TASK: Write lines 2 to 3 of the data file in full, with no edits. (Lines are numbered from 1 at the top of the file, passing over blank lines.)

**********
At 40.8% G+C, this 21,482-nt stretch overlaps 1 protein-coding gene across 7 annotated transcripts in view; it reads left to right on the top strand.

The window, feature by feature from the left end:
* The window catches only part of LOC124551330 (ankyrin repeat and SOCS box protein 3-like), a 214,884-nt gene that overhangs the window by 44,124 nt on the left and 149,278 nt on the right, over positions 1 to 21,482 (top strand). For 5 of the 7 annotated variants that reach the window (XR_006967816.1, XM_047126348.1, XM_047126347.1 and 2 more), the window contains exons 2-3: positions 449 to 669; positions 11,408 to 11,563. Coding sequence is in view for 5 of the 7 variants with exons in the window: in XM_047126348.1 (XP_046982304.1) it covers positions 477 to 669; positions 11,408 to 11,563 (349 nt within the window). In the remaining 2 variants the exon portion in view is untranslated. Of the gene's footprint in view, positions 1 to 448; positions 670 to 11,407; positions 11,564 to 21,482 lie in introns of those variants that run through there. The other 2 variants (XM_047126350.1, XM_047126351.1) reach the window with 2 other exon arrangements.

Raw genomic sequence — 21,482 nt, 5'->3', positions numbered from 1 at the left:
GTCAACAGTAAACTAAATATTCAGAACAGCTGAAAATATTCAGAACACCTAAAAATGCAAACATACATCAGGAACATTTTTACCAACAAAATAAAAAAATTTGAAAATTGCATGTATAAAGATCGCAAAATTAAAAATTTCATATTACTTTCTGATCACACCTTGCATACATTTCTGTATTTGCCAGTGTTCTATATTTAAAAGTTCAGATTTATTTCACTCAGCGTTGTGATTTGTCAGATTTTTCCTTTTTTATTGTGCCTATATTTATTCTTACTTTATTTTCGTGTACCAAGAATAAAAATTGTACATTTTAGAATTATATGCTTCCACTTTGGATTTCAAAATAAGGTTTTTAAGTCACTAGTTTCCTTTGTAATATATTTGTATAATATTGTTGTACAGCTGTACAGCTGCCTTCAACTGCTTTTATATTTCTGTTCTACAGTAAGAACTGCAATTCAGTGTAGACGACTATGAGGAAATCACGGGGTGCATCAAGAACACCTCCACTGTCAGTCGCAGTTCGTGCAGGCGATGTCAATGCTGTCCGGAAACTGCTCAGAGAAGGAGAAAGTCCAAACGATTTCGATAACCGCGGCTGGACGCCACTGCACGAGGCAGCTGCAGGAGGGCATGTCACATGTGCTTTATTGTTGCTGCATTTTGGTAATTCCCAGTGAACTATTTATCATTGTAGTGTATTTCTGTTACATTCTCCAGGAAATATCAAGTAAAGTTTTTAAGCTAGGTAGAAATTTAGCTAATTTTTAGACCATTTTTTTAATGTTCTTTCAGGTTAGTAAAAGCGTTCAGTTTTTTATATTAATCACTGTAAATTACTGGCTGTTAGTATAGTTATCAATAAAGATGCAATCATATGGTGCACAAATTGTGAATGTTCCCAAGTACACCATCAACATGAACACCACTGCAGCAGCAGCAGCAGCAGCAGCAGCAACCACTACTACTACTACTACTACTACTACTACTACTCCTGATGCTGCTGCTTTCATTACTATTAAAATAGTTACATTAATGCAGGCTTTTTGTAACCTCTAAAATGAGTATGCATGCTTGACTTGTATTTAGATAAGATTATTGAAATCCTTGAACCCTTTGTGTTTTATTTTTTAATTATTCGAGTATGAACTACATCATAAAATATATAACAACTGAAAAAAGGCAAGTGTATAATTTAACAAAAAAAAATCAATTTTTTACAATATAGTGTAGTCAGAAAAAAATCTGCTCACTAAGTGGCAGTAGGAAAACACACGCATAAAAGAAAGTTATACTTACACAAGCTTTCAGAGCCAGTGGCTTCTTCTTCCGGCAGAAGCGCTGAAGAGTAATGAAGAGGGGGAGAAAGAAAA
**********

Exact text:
The window, feature by feature from the left end:
* The window catches only part of LOC124551330 (ankyrin repeat and SOCS box protein 3-like), a 214,884-nt gene that overhangs the window by 44,124 nt on the left and 149,278 nt on the right, over positions 1 to 21,482 (top strand). For 5 of the 7 annotated variants that reach the window (XR_006967816.1, XM_047126348.1, XM_047126347.1 and 2 more), the window contains exons 2-3: positions 449 to 669; positions 11,408 to 11,563. Coding sequence is in view for 5 of the 7 variants with exons in the window: in XM_047126348.1 (XP_046982304.1) it covers positions 477 to 669; positions 11,408 to 11,563 (349 nt within the window). In the remaining 2 variants the exon portion in view is untranslated. Of the gene's footprint in view, positions 1 to 448; positions 670 to 11,407; positions 11,564 to 21,482 lie in introns of those variants that run through there. The other 2 variants (XM_047126350.1, XM_047126351.1) reach the window with 2 other exon arrangements.